TODAY’S READING: Joshua 16–18
In missions, many breakthroughs are miraculous. God does it. God works unexpectedly to do something we could not do or something we never even considered. Missions, the advancement of God’s glory and gospel to all peoples of earth, does not always go easily. There are some places and peoples that still hold out against the invasion of God’s love and truth. And I’m sure Joshua could relate. In Joshua 16:10, it is recorded: “And they did not drive out the Canaanites who dwelt in Gezer; but the Canaanites dwell among the Ephraimites to this day.” There are some peoples and places of this earth as dark and lost now as they were hundreds of years ago. History and the biblical record tell us that Gezer was not overcome until Pharaoh (perhaps Siamun in 978–959 B. C.) conquered it and gave it to Solomon as a wedding present (1 Kings 9:16). If Joshua began the conquest of Canaan around 1400 B. C. as commonly thought, this means one stubborn little town held out for over 400 years.
Essentially, the people of God did not take Gezer. God gave it to them and God used an Egyptian Pharaoh as the giver. Over and again in missions there are breakthroughs by miracle. God’s people didn’t do anything. God just gifted through an unusual way or person. It is important that we do wise things in wise ways, yet wise and gritty action doesn’t automatically mean breakthrough. Sometimes we wait 400 years and then God grants a miracle.
In missions, many breakthroughs are at the hands of maidens. Zelophehad had no sons, but he did have magnificent daughters: Mahlah, Noah, Hoglah, Milcah, and Tirzah (Josh. 17:3).
These daughters stood on the promises. They went to Joshua and reminded him that Moses promised an inheritance. These marvelous maidens remind us of Lillias Trotter, Lilian Trasher, Gladys Awlyard, Lottie Moon, and an army of other magnificent women who pioneered the gospel and carried the glory of God to distant peoples. Both single and married, the women of God have done as much—if not more—to take the gospel to the unreached than men have. To the shame of the church, there are still roughly seven missionary women to every missionary man. To the glory of God, missions has not faltered through the centuries because women stood and answered the missionary call regardless of what the men did.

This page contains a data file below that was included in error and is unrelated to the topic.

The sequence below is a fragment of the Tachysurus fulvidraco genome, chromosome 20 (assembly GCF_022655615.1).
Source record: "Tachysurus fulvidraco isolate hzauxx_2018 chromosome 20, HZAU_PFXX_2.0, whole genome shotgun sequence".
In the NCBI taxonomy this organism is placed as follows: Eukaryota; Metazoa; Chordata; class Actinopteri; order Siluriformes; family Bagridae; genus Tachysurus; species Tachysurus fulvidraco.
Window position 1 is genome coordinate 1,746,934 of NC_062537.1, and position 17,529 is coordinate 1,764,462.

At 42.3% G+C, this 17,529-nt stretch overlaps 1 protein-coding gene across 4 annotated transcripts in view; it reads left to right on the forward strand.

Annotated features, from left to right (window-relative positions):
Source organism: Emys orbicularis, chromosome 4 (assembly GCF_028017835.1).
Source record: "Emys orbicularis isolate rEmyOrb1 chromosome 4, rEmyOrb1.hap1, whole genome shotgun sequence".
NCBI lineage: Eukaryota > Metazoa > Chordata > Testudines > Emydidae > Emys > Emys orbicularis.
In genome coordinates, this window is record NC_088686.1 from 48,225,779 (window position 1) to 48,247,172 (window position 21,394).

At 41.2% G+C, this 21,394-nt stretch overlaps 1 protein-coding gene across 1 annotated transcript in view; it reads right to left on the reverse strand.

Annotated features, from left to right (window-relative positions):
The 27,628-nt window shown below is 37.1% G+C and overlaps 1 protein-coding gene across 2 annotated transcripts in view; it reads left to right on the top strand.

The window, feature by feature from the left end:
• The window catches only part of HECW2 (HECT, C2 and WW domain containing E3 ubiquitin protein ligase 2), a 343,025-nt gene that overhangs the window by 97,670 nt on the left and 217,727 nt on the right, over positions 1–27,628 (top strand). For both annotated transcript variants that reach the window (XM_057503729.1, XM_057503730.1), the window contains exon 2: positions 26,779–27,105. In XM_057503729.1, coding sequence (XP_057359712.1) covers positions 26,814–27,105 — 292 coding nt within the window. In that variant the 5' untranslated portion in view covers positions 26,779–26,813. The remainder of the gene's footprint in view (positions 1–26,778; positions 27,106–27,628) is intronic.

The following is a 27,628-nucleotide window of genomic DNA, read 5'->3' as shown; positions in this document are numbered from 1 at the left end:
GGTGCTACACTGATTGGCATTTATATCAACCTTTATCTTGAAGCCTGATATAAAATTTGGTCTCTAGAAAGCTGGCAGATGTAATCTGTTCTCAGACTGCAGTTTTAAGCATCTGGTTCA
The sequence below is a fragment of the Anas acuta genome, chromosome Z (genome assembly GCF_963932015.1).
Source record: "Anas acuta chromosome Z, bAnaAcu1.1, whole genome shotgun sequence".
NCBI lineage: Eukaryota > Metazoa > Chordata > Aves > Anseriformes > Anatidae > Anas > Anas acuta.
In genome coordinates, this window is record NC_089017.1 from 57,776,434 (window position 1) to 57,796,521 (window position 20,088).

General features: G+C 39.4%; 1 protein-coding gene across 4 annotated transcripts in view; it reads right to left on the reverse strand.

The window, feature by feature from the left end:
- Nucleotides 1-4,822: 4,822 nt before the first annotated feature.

Missions requires taking the forests and the mountains. In a delightful and penetrating exchange, the children of Joseph complain that their assignment is too small, but double-tongued (or perhaps weak-hearted) they don’t want the difficult assignment. In a play on words, they consider themselves a great people, and Joshua, perhaps with a twinkle in his eye, says, “If you are so great, go take the mountains” (see vv. 14–18). Jesus with a twinkle in His eye yet asks the strong and numerous churches: “How long will you neglect to go and possess the land” (18:3)? Or in another paraphrase: “If you’re such hot stuff, why have you done so little for My glory among unreached peoples?”
 The Chronological Study Bible. Nashville: Thomas Nelson, 2008. 246.